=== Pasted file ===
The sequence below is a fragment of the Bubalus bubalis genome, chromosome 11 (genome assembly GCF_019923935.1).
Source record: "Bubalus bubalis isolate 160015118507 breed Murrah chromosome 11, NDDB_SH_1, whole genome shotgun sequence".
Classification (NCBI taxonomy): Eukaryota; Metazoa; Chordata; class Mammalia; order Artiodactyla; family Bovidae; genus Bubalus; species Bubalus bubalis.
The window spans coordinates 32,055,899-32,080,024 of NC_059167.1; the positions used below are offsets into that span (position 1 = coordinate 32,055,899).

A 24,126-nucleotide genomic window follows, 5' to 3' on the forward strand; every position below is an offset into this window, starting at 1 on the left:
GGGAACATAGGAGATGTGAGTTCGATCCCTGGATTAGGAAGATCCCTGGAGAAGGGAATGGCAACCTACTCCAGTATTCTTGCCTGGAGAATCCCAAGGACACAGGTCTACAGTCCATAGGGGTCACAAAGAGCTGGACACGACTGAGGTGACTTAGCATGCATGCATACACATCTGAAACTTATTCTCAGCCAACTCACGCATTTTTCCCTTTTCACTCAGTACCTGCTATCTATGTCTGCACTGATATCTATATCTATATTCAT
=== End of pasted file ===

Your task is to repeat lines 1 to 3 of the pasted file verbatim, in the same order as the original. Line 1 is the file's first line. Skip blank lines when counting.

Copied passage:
The sequence below is a fragment of the Bubalus bubalis genome, chromosome 11 (genome assembly GCF_019923935.1).
Source record: "Bubalus bubalis isolate 160015118507 breed Murrah chromosome 11, NDDB_SH_1, whole genome shotgun sequence".
Classification (NCBI taxonomy): Eukaryota; Metazoa; Chordata; class Mammalia; order Artiodactyla; family Bovidae; genus Bubalus; species Bubalus bubalis.